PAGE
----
Unmet health care needs. Comparison of rural and urban senior center attendees.

Research output: Contribution to journalArticle

9 Citations (Scopus)

Abstract

Rural-dwelling older adults are in poorer health and have less access to health care resources than urban older adults. However, little is known about specific unmet needs which exist for urban and rural populations. This study compared self-reported health status, use of services, and unmet health care needs of 106 elderly individuals residing in rural and urban settings to determine if these variables differed based on geographic location. Data were gathered on the three dependent measures using the Elderly Health Care Needs Assessment Questionnaire. Findings revealed rural older adults were not in poorer self-reported health (chi 2 = 1.85, p = .60). However, a t test showed rural subjects were significantly poorer in objective health as measured by the number of reported symptoms (t = 224, p = .02). Despite having a greater number of specific health complaints, these rural elderly individuals did not use significantly more services (t = 1.16, p = .24) or report more unmet needs (chi 2 = 3.67, p = .055), thereby reinforcing traditional views of rural older adults being in poorer health but also more self-reliant in matters related to health care. The results of this study provide information which will improve nursing practice in rural and urban settings and provide direction for further research.

Original languageEnglish (US)
Pages (from-to)24-33
Number of pages10
JournalJournal of gerontological nursing
Volume24
Issue number12
DOIs
StatePublished - Jan 1 1998

Fingerprint

Senior Centers
Delivery of Health Care
Health
Rural Health
Geographic Locations
Health Services Accessibility
Urban Population
Needs Assessment
Health Resources
Rural Population
Health Status
Nursing
Research

All Science Journal Classification (ASJC) codes

  • Nursing(all)
  • Gerontology

Cite this

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abstract = "Rural-dwelling older adults are in poorer health and have less access to health care resources than urban older adults. However, little is known about specific unmet needs which exist for urban and rural populations. This study compared self-reported health status, use of services, and unmet health care needs of 106 elderly individuals residing in rural and urban settings to determine if these variables differed based on geographic location. Data were gathered on the three dependent measures using the Elderly Health Care Needs Assessment Questionnaire. Findings revealed rural older adults were not in poorer self-reported health (chi 2 = 1.85, p = .60). However, a t test showed rural subjects were significantly poorer in objective health as measured by the number of reported symptoms (t = 224, p = .02). Despite having a greater number of specific health complaints, these rural elderly individuals did not use significantly more services (t = 1.16, p = .24) or report more unmet needs (chi 2 = 3.67, p = .055), thereby reinforcing traditional views of rural older adults being in poorer health but also more self-reliant in matters related to health care. The results of this study provide information which will improve nursing practice in rural and urban settings and provide direction for further research.",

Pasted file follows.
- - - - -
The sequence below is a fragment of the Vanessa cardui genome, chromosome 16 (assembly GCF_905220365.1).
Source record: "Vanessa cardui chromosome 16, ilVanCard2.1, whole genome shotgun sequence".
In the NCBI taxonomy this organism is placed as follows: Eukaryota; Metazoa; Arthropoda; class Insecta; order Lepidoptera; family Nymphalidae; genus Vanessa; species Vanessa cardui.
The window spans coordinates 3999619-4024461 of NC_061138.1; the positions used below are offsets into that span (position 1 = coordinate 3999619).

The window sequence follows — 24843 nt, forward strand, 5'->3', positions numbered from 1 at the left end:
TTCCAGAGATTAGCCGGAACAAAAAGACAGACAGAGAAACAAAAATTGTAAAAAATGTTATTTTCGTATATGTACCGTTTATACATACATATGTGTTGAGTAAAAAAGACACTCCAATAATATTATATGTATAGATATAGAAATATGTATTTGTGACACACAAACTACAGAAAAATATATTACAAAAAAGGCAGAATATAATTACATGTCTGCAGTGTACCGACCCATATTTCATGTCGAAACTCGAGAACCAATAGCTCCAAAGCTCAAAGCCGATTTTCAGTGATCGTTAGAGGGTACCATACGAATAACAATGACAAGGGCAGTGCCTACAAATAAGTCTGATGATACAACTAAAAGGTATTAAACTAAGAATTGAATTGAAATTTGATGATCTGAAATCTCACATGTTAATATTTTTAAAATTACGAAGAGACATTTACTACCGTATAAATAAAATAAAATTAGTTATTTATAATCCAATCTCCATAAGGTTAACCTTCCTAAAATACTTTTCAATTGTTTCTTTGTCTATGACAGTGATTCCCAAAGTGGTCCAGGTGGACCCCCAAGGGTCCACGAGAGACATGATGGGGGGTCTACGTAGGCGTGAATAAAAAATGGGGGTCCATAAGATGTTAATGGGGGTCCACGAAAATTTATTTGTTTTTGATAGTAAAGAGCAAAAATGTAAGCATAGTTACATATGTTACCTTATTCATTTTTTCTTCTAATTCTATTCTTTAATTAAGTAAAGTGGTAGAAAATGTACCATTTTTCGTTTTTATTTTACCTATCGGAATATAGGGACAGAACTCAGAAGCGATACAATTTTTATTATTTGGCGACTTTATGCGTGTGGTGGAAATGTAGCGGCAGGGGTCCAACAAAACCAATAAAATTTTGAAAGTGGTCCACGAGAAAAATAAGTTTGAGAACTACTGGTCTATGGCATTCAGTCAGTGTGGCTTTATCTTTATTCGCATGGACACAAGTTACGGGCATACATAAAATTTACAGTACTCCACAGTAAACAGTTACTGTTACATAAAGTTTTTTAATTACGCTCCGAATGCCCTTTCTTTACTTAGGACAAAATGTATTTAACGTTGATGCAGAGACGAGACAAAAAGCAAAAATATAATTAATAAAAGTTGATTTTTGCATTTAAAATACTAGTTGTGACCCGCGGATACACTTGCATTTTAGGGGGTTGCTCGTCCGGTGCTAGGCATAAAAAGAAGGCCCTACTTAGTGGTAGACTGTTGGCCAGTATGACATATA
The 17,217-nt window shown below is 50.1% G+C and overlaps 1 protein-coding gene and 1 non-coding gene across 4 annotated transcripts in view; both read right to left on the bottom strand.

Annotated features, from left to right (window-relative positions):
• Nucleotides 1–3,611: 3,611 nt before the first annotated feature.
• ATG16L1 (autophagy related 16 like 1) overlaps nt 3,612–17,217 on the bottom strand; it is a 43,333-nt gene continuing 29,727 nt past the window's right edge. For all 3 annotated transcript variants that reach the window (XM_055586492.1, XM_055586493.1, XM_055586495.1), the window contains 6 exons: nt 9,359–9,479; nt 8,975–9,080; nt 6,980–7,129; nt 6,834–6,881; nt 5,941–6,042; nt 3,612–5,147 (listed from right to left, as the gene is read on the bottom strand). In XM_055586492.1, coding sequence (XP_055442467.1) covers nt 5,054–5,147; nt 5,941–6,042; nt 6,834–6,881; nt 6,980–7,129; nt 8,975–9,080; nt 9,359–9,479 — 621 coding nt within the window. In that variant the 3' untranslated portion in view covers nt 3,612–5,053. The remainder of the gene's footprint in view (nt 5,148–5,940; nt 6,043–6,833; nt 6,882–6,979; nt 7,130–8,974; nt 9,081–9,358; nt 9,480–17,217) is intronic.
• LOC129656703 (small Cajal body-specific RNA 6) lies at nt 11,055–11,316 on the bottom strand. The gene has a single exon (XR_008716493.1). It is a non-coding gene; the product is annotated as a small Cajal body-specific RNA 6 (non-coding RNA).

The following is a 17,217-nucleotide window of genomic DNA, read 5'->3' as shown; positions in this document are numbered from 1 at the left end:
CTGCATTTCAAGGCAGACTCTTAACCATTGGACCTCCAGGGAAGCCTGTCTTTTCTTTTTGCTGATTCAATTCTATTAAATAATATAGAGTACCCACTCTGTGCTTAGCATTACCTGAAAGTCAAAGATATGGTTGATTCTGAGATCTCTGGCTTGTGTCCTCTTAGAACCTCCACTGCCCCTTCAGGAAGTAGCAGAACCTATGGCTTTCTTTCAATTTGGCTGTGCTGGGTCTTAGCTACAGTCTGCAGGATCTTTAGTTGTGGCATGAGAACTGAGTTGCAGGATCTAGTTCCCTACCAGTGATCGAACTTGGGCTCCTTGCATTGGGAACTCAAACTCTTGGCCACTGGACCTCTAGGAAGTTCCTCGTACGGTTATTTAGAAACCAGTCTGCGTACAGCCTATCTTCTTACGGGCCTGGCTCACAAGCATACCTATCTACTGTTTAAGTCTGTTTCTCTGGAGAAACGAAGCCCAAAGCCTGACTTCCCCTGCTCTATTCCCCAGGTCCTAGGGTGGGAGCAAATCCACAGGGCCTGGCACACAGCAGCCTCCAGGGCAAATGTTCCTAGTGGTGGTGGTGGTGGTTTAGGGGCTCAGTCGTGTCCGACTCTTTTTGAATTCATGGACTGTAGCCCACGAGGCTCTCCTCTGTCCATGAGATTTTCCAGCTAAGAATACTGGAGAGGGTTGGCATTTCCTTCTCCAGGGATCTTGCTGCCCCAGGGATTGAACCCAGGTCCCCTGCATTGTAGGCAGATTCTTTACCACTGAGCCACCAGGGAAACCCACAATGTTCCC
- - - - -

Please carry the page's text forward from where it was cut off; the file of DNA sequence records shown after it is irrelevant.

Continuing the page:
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Unmet health care needs. Comparison of rural and urban senior center attendees. / Clark, D.; Dellasega, Cheryl.

In: Journal of gerontological nursing, Vol. 24, No. 12, 01.01.1998, p. 24-33.

Research output: Contribution to journalArticle

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